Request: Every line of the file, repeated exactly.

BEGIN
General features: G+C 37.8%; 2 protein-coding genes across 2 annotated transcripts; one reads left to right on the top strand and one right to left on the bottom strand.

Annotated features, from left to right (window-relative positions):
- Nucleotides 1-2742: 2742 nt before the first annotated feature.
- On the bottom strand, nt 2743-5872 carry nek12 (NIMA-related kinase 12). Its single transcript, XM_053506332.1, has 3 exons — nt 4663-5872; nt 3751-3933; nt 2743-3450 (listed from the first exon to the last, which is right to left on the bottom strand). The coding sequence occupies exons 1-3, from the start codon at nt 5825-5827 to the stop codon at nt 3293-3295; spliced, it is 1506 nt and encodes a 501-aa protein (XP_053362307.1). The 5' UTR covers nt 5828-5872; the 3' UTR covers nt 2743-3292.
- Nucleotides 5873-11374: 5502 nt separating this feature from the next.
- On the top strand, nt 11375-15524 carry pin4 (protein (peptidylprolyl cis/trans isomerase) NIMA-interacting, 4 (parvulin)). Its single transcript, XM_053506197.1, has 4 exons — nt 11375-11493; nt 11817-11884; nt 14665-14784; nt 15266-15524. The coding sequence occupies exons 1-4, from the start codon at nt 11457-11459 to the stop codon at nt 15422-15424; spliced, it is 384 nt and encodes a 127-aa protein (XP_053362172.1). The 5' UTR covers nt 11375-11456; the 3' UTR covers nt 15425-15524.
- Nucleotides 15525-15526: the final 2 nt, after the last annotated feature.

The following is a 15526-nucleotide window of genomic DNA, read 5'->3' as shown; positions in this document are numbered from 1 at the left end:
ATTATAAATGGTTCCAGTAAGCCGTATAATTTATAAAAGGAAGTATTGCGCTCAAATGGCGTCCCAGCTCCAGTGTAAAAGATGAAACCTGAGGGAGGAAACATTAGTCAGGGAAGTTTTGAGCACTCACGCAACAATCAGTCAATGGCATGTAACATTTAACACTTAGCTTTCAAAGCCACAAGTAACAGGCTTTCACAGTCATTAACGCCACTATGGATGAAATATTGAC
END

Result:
General features: G+C 37.8%; 2 protein-coding genes across 2 annotated transcripts; one reads left to right on the top strand and one right to left on the bottom strand.

Annotated features, from left to right (window-relative positions):
- Nucleotides 1-2742: 2742 nt before the first annotated feature.
- On the bottom strand, nt 2743-5872 carry nek12 (NIMA-related kinase 12). Its single transcript, XM_053506332.1, has 3 exons — nt 4663-5872; nt 3751-3933; nt 2743-3450 (listed from the first exon to the last, which is right to left on the bottom strand). The coding sequence occupies exons 1-3, from the start codon at nt 5825-5827 to the stop codon at nt 3293-3295; spliced, it is 1506 nt and encodes a 501-aa protein (XP_053362307.1). The 5' UTR covers nt 5828-5872; the 3' UTR covers nt 2743-3292.
- Nucleotides 5873-11374: 5502 nt separating this feature from the next.
- On the top strand, nt 11375-15524 carry pin4 (protein (peptidylprolyl cis/trans isomerase) NIMA-interacting, 4 (parvulin)). Its single transcript, XM_053506197.1, has 4 exons — nt 11375-11493; nt 11817-11884; nt 14665-14784; nt 15266-15524. The coding sequence occupies exons 1-4, from the start codon at nt 11457-11459 to the stop codon at nt 15422-15424; spliced, it is 384 nt and encodes a 127-aa protein (XP_053362172.1). The 5' UTR covers nt 11375-11456; the 3' UTR covers nt 15425-15524.
- Nucleotides 15525-15526: the final 2 nt, after the last annotated feature.

The following is a 15526-nucleotide window of genomic DNA, read 5'->3' as shown; positions in this document are numbered from 1 at the left end:
ATTATAAATGGTTCCAGTAAGCCGTATAATTTATAAAAGGAAGTATTGCGCTCAAATGGCGTCCCAGCTCCAGTGTAAAAGATGAAACCTGAGGGAGGAAACATTAGTCAGGGAAGTTTTGAGCACTCACGCAACAATCAGTCAATGGCATGTAACATTTAACACTTAGCTTTCAAAGCCACAAGTAACAGGCTTTCACAGTCATTAACGCCACTATGGATGAAATATTGAC